It may have occurred to Paul that he had written much about sin in individual lives without describing either the vast extent of sin’s domination or how sin came to be such a problem in the first place. He used the word “reign” to describe sin’s domination but balanced the expressions by talking about four monarchs.

Scripture: Romans 5:12-5:21

In his book, “Dynamics of Spiritual Life,” Richard Lovelace wrote, “Three aberrations from the biblical teaching on justification – cheap grace, legalism, and moralism – still dominate the church today.” Paul, in this passage, turns his attention to the first century equivalent of “cheap grace.”

Scripture: Romans 6:1-6:23

Paul’s statement, “You are not under law but under grace,” while wonderfully true is often woefully misunderstood and misapplied. This section examines the believer’s relationship to the law.

Scripture: Romans 7:1-7:25

Paul frequently used the expression “in Christ Jesus” (vv. 1-2). To be “in Christ Jesus” means to have a vital faith-relationship with the crucified and risen Christ. Great benefits and responsibilities accrue to those who enjoy such a relationship.

Scripture: Romans 8:1-8:13

Having explained in principle what happens when believers receive the “Spirit of Him who raised Jesus from the dead,” Paul now leads into a practical explanation of life in the Spirit.

Scripture: Romans 8:14-8:27

At this point the tone of the epistle changed. Having carefully and systematically laid out this theological statement, the apostle now adopts a preaching style. And with a series of questions, he asks for a response.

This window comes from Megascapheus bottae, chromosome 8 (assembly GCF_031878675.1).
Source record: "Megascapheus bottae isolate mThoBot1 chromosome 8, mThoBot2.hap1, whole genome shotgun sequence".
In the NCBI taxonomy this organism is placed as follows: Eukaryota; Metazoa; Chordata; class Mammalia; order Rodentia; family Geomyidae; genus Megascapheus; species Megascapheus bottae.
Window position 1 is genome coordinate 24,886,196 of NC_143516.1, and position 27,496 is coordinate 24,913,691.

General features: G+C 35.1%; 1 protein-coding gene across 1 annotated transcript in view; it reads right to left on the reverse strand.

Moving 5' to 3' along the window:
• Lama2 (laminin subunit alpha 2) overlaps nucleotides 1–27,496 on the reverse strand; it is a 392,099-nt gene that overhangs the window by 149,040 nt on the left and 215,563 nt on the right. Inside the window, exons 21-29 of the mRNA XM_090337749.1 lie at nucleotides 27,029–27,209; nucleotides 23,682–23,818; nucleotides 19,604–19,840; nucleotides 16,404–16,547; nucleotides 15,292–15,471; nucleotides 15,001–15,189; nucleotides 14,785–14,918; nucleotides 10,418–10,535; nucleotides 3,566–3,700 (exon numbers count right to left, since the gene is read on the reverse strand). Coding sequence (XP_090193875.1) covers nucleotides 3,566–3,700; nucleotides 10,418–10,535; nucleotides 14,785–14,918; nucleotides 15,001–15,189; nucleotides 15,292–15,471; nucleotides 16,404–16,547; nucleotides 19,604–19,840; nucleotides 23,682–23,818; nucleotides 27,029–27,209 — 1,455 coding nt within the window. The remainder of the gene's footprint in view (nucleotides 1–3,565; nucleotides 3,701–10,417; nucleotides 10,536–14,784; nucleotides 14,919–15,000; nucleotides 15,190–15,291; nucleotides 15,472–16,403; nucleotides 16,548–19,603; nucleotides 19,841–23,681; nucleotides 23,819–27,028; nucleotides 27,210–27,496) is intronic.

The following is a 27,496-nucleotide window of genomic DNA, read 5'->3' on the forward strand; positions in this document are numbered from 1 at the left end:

Scripture: Romans 8:28-8:39

Paul’s presentation of the gospel of Christ was not at all acceptable to many Jews for obvious reasons. As a result, the veracity of his message and his own credibility were under fire. More than that, profound questions concerning election and rejection needed to be answered. They still do.

Scripture: Romans 9:1-9:33

The old hymn says, “God works in mysterious ways, His wonders to perform.” Nowhere is this better illustrated than in His dealings with Israel. His ways are wonderful, and the appropriate response is wonder and adoration.

Scripture: Romans 11:1-11:36

Having dealt with evil on the cosmic scale, Paul now turns to a practical treatment of evil in the life of the individual. Showing how evil is found in attitudes as well as actions, he teaches believers how to shun evil and embrace good.

Scripture: Romans 12:9-12:21

Having dealth with the Christian’s behavior in the church, Paul turns his attention to the way a person with a renewed mind functions in a secular society, with particular reference to their response to governmental authority.

Scripture: Romans 13:1-13:7

The church at Rome was made up of Jews and Gentiles. This was a potentially volatile mix, and Paul was concerned that the behavior of both would serve to avoid dissension and foster Christian unity.

Scripture: Romans 14:1-14:23

The desire to please ourselves is a powerful motivational factor. It can lead to all kinds of selfishness and inappropriate independence. Because the Christian follows Christ, he or she exhibits a different attitude – the ministering mentality.

Scripture: Romans 15:1-15:33